Eukaryotic and Prokaryotic Cells
Could Eukaryotic & Prokaryotic cells influence your family health insurance needs?
Life in all its diversity is composed of only two types of cells: Eukaryotic and Prokaryotic. Prokaryotic cells are simple, one-celled organisms; such as bacteria.
All other life is composed of Eukaryotic cells. Not surprisingly, Prokaryotic cells are far simpler in structure and they are also much smaller than Eukaryotic cells. Eukaryotic cells are around 15 times wider and can be up to 1,000 times larger in volume.
A hint at one of the critical differences between the two type of cells is in their names; Eukaryotic, derived from the Greek, means "true nucleus, " whereas Prokaryotic means "before the nucleus." In addition to having a nucleus, Eukaryotic cells have a nucleolus containing the cell's DNA, as well as specific membrane-bound compartments, organelles, where specific metabolic activities occur. Prokaryotic cells do not have a nucleus or contain these more complex inner structures.
Scientific medical research is turning to our cellular structure, particularly our DNA, with increasing frequency to better understand many of the maladies that plague modern life. By studying one's DNA, it's possible to provide a glimpse into the projected long-term health of every member of the family and their offspring, too.
As understanding of one's unique cellular composition is gained and closer scrutiny of it becomes the norm, there's little reason to speculate how such knowledge will affect health insurance plans and short term disability insurance coverage in the future. Is it true? Could one's cells some day influence your family health insurance needs? The answer to both questions is a resounding yes!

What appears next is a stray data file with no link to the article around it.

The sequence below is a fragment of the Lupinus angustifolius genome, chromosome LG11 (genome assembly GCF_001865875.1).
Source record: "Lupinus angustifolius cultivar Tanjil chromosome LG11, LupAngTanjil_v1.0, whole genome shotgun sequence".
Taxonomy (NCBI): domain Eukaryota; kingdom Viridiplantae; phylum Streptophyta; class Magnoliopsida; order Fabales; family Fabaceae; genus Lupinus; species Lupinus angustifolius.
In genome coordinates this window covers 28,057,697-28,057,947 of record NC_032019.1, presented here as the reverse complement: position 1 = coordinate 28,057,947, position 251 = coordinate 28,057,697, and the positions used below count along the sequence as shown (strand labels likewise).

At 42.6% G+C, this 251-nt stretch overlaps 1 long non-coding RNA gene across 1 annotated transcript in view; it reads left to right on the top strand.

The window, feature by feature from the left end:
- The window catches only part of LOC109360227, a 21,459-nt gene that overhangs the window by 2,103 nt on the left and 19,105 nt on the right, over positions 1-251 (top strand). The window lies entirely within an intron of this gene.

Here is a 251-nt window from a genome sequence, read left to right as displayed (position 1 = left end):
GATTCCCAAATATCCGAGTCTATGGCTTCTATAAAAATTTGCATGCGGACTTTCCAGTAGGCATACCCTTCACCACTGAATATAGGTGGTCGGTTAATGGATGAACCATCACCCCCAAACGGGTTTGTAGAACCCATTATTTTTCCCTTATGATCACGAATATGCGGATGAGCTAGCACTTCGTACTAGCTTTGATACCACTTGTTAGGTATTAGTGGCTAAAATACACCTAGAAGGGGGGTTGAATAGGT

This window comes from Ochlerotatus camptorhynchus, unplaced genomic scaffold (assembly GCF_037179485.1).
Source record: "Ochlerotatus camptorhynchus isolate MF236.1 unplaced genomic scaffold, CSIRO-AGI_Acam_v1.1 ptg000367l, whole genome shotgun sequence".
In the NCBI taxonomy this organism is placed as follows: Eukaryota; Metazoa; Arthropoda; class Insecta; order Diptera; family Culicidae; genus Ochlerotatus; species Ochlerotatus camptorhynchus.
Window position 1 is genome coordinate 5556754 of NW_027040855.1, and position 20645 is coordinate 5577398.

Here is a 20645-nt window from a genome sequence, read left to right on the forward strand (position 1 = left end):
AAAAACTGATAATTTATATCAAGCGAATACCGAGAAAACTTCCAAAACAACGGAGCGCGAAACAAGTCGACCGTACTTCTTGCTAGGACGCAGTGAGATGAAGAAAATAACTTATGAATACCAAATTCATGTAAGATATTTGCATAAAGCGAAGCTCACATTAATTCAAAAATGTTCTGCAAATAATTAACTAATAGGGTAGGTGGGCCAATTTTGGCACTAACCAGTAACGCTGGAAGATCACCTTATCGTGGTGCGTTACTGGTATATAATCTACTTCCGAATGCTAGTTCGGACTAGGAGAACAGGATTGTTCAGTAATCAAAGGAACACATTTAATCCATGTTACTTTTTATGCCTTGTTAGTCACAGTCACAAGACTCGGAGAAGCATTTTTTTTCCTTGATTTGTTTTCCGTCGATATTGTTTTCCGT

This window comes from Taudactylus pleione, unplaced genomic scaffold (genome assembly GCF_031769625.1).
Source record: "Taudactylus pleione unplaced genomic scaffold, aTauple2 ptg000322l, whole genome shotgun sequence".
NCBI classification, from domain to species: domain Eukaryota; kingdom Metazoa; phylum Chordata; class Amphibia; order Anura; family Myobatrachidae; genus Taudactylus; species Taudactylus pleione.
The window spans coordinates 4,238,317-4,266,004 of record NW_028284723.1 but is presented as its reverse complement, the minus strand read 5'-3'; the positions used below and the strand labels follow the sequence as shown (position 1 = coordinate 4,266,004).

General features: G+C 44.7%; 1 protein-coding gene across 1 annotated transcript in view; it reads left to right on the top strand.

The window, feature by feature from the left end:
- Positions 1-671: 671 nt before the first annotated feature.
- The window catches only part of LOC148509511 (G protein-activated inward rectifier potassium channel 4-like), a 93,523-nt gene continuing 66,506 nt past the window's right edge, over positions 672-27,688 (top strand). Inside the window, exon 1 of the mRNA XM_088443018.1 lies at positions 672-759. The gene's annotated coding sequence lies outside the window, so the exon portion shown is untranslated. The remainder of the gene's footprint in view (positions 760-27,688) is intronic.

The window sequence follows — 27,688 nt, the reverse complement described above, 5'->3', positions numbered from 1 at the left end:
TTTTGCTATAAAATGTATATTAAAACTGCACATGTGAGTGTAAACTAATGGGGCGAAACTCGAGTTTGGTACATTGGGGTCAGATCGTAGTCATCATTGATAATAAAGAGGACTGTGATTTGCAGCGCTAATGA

Let's take a closer look at the components of the Eukaryotic cells. This overview offers a brief description of what each component of a cell is and what it does for us that keeps us alive, thriving, and healthy. Or not.
Nucleolus: A nucleolus is a non membrane bound structure that is made up of nucleic acids and proteins within the nucleus. It is responsible for the manufacture of the subunits that eventually make up ribosomes, which are the cell's protein producing factories.
Nucleus: The nucleus is the cell's "control center" and it contains most of the cell's genetic material. This material makes up DNA molecules and form chromosomes. Inside these chromosomes are the nuclear genomes. It is responsible for maintaining the integrity of the genes and regulating gene expression.
Ribosomes: The ribosomes are actually components of cells that turn amino acids into proteins. In most living things, DNA produces RNA, which then makes protein for the body. Ribosomes are responsible for reading the information from the messenger RNA and using that information to produce the right proteins.
Vesicle: Vesicles are bubbles of liquid inside a cell that stores and transports various substances within that cell. They store both cellular products and waste. They are also responsible for disposing waste. Vesicles are only found in animal cells.